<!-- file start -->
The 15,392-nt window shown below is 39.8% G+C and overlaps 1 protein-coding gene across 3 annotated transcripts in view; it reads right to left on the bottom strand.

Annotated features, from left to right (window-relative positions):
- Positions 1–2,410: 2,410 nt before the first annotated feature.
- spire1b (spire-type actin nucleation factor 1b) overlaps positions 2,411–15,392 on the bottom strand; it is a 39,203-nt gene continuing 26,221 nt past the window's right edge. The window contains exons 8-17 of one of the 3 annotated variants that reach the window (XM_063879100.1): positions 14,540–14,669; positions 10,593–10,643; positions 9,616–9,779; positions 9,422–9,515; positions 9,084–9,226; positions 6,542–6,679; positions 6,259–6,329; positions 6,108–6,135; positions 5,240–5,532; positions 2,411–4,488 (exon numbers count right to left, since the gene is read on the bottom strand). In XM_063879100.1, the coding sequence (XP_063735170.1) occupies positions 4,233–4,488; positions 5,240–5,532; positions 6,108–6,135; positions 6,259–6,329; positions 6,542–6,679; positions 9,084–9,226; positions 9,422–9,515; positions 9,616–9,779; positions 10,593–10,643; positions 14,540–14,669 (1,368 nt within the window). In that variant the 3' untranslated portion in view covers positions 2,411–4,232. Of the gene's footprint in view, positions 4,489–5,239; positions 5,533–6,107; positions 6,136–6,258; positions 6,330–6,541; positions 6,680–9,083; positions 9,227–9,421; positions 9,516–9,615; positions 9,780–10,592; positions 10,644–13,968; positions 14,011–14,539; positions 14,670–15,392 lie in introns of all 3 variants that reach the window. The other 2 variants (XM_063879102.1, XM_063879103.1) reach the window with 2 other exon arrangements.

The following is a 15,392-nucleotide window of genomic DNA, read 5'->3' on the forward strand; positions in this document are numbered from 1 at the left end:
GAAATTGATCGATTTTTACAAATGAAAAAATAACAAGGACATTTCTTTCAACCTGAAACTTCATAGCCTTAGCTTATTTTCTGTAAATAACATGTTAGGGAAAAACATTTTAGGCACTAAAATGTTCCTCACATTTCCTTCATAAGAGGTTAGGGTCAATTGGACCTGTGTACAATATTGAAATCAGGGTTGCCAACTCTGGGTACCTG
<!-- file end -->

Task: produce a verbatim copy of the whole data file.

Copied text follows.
The 15,392-nt window shown below is 39.8% G+C and overlaps 1 protein-coding gene across 3 annotated transcripts in view; it reads right to left on the bottom strand.

Annotated features, from left to right (window-relative positions):
- Positions 1–2,410: 2,410 nt before the first annotated feature.
- spire1b (spire-type actin nucleation factor 1b) overlaps positions 2,411–15,392 on the bottom strand; it is a 39,203-nt gene continuing 26,221 nt past the window's right edge. The window contains exons 8-17 of one of the 3 annotated variants that reach the window (XM_063879100.1): positions 14,540–14,669; positions 10,593–10,643; positions 9,616–9,779; positions 9,422–9,515; positions 9,084–9,226; positions 6,542–6,679; positions 6,259–6,329; positions 6,108–6,135; positions 5,240–5,532; positions 2,411–4,488 (exon numbers count right to left, since the gene is read on the bottom strand). In XM_063879100.1, the coding sequence (XP_063735170.1) occupies positions 4,233–4,488; positions 5,240–5,532; positions 6,108–6,135; positions 6,259–6,329; positions 6,542–6,679; positions 9,084–9,226; positions 9,422–9,515; positions 9,616–9,779; positions 10,593–10,643; positions 14,540–14,669 (1,368 nt within the window). In that variant the 3' untranslated portion in view covers positions 2,411–4,232. Of the gene's footprint in view, positions 4,489–5,239; positions 5,533–6,107; positions 6,136–6,258; positions 6,330–6,541; positions 6,680–9,083; positions 9,227–9,421; positions 9,516–9,615; positions 9,780–10,592; positions 10,644–13,968; positions 14,011–14,539; positions 14,670–15,392 lie in introns of all 3 variants that reach the window. The other 2 variants (XM_063879102.1, XM_063879103.1) reach the window with 2 other exon arrangements.

The following is a 15,392-nucleotide window of genomic DNA, read 5'->3' on the forward strand; positions in this document are numbered from 1 at the left end:
GAAATTGATCGATTTTTACAAATGAAAAAATAACAAGGACATTTCTTTCAACCTGAAACTTCATAGCCTTAGCTTATTTTCTGTAAATAACATGTTAGGGAAAAACATTTTAGGCACTAAAATGTTCCTCACATTTCCTTCATAAGAGGTTAGGGTCAATTGGACCTGTGTACAATATTGAAATCAGGGTTGCCAACTCTGGGTACCTG